On 6 September, MDEC was graced with an official working visit by Communications and Multimedia Minister YB Tan Sri Datuk Seri Panglima TPr Annuar Haji Musa. Our discussions with him and the Ministry not only gave us the opportunity to align our vision and mission with the government and policymakers, but also to reiterate our focus–that we, as a whole, serve the interests of the Rakyat.

It begins with our own self-improvement. YBM reiterated for MDEC to be positioned as the leading agency for Malaysia and ASEAN’s digital economy and aspires for us to improve our internal processes to emerge as a high-performance agency.

There is no doubt that this is what we will be striving for moving forward, as we re-emphasise our focus towards driving positive impact to the people.

Throughout the week, I have been able to connect and continue to seek deeper collaboration with digital economy stakeholders.

I also had the opportunity to meet with Dato’ Azmar Talib, CEO of Tun Razak Exchange (TRX). We had a great discussion on MDEC’s investment promotion activities to support TRX and Bandar Malaysia.

Our recently announced DIF5 strategy allows us to focus on bringing digital investments and sustainable ecosystem development programmes in both Islamic Digital Economy and FinTech–two segments crucial to the development of the economy and the expansion of financial access across the country.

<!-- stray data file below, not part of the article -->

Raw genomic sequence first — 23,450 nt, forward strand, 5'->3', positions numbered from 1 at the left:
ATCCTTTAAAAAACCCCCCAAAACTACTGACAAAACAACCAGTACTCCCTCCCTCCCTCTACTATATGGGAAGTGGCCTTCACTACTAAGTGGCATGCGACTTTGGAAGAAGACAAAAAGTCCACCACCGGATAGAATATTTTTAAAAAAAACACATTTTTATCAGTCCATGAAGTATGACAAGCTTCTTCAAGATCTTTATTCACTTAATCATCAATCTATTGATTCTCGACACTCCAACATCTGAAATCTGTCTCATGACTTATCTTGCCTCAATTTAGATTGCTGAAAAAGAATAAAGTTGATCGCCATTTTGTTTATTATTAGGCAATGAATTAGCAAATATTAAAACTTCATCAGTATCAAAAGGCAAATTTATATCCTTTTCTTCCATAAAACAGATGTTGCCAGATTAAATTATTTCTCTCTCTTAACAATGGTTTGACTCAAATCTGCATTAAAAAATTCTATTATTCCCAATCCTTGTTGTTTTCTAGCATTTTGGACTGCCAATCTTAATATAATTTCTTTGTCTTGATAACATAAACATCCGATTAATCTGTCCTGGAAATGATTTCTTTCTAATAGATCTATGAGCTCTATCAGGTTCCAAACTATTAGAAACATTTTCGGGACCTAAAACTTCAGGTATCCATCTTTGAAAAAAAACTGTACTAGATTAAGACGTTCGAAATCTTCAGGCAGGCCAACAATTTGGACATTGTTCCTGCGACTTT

Last week also ended on a good note. By the good graces of the Prime Minister and the Malaysian government, the creative industry is allowed to resume operations from 9 September.

This is a tremendous step towards national recovery, and a relief to more than 19,000 companies in the industry. MDEC has been doing our best to bolster this important segment throughout the pandemic, with initiatives that include the Digital Content Creators Challenge and the Digital Content Grant.

Now it is time for us to redouble our support and help them overcome the rocky terrain as they reopen during an ongoing pandemic.

Digital Sovereignty is something Malaysia must build and uphold for ourselves. To do so, we need to empower the people to take that step with us through the right tools, access, and support.

We need to stand #DigitalUnited.

Yours, Mahadhir @ maDEQ


Assalamualaikum Warahmatullahi Ta’ala Wabarakatuh and Salam Sejahtera,


This has been my first (short) week at MDEC, and it has been an eventful one at that. My week was filled with several important visits to the Ministry of Finance and the Ministry of Communications and Multimedia.

My courtesy visit to YBhg. Dato’ Sri Mohammad Mentek, KSU of KKMM & Board Member of MDEC, on my 1st day on the job was filled with amanat and a list of priorities to be addressed.

I also paid a courtesy visit to YBhg. Dato’ Asri Hamidon, Secretary General of Treasury and the Director of Agensi Pelaksanaan Ekonomi Dan Koordinasi Strategik Nasional (LAKSANA) of MoF, YBhg. Dato Shahrul Nazri Abdul Rahim at the Ministry of Finance.

I was invited to the inaugural meeting of the Consultative Council on Foreign Policy chaired by YB Dato’ Saifuddin Abdullah, the Minister of Foreign Affairs, and I am certainly looking forward to the role MDEC will playing in contributing to the Council’s output.